Political parties urged to include issue of population explosion in manifesto

Pakistan’s population is estimated to jump to 325m by the end of the century.


Sehrish Wasif March 21, 2013
According to the United Nations’ projections, Pakistan’s population is estimated to grow to 240 million in 2030, 275 million by 2050 and 325 million by the end of the century. CREATIVE COMMONS

ISLAMABAD:


The Population Council in collaboration with the United Nations Population Fund (UNFPA) has kicked off a project aimed at generating political will and commitment within the incumbent and future governments to ensure universal coverage of family planning services in Pakistan.


Members of the project titled “Socho, Badlo, Amal Karo” also aims to discuss population issues with the political parties so that they could include it in their manifestos in the upcoming elections. It also envisages using the mass media and social media to promote awareness and deepen understanding of the important linkages of population issues with family well being, poverty, health, education and economic betterment.

Talking to The Express Tribune, Dr Ali Mohammad Mir, the project director, said despite high growth rates, population issues in Pakistan have generally received less attention.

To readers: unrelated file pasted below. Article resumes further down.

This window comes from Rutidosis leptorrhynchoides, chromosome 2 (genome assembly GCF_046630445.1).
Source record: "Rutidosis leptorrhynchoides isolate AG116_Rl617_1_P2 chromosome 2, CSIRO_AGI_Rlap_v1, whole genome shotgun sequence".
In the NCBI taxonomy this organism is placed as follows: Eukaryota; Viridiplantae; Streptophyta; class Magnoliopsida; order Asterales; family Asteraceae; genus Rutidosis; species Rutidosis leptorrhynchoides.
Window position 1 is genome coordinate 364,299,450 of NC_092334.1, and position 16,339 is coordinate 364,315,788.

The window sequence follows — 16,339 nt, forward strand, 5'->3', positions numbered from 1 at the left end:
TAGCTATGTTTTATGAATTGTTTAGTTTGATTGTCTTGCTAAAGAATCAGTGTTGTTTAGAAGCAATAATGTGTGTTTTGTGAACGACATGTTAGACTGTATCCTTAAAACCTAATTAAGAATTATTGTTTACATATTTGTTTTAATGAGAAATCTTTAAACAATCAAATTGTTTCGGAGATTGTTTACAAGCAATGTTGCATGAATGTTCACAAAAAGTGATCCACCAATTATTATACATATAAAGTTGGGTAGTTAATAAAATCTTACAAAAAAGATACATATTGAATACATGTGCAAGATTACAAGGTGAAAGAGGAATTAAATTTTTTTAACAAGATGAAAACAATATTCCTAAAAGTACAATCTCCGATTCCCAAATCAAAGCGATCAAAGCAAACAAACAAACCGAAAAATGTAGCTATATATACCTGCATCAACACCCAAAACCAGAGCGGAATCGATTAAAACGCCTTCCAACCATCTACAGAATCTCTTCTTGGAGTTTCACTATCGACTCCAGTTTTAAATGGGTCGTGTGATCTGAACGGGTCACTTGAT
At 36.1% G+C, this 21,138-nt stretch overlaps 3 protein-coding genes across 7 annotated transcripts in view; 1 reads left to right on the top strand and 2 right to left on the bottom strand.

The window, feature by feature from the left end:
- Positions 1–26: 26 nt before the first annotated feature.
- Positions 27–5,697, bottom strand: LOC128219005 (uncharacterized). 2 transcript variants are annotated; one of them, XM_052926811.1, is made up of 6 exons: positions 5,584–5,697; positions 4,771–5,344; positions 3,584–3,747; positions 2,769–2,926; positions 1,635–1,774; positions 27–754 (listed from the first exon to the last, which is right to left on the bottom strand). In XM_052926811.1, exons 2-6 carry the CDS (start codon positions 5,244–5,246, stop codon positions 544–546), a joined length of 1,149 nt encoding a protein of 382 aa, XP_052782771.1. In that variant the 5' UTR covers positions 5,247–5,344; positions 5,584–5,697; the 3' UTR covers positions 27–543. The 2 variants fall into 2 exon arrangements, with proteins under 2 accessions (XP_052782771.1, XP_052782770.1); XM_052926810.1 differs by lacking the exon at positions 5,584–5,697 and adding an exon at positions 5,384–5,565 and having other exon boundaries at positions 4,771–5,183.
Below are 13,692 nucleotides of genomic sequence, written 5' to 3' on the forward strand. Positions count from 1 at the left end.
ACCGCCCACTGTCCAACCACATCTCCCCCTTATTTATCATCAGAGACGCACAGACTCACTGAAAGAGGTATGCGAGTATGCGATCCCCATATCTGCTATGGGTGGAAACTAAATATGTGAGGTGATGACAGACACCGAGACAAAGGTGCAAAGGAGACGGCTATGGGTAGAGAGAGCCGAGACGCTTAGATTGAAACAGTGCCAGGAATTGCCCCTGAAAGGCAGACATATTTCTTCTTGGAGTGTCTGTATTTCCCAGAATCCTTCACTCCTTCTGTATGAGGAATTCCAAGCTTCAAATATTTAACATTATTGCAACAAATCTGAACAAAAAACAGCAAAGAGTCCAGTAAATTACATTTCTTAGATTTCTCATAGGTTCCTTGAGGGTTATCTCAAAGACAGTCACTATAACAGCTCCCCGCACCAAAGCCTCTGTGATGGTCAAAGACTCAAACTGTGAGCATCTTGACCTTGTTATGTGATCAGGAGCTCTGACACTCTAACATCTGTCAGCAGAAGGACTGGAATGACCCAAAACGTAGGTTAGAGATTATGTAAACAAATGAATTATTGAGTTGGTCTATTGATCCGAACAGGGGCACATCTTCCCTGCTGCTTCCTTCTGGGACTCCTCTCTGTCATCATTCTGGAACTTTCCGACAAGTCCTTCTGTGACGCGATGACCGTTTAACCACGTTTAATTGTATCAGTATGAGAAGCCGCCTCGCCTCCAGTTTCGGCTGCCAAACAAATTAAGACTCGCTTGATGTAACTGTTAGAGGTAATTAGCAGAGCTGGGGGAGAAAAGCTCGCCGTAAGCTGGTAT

He said that Pakistan’s current population is 178 million, making it one of the world’s most rapidly growing countries.

Meanwhile, according to the United Nations’ projections, Pakistan’s population is estimated to grow to 240 million in 2030, 275 million by 2050 and 325 million by the end of the century.

Dr Mir said earlier policy statements reflected national priorities and to a large extent, the Population Policy 2002 was the first document reflecting the country’s intended objectives about fertility and population growth.

“But unfortunately little has changed, and while there were some improvements in the beginning of 1990s and a sharp increase of contraceptive use between 1991- 2001, there has been stagnation since then,” he said.

Dr Mir said the Ministry of Population Welfare was dissolved in 2010 under the 18th Amendment and after that no strong champions within the government or in civil society have emerged with a commitment to creating awareness on population issues.

“Unmet needs for family planning, closely spaced births and unwanted pregnancies are all closely related to maternal and child health, but this has not really infused into health circles.”

Dr Rizwana Chaudhry, Head of Gynecology Department at the Holy Family Hospital (HFH), Rawalpindi, said that Pakistan’s population explosion was the major cause of high maternal mortality rates.

She said that the amount of money spent on family planning is not producing the required results and the situation is deteriorating day by day. It is because the policymakers are not always health professionals, and the policies that are put in place, ignoring the ground realities and are thus unworkable, she added.

“Elections are around the corner and all political parties are busy planning their strategy and updating their manifestos. Therefore, it is a request to all of them to put the health of the mothers and children of Pakistan at the top of their agenda,” she said.

Published in The Express Tribune, March 21st, 2013.

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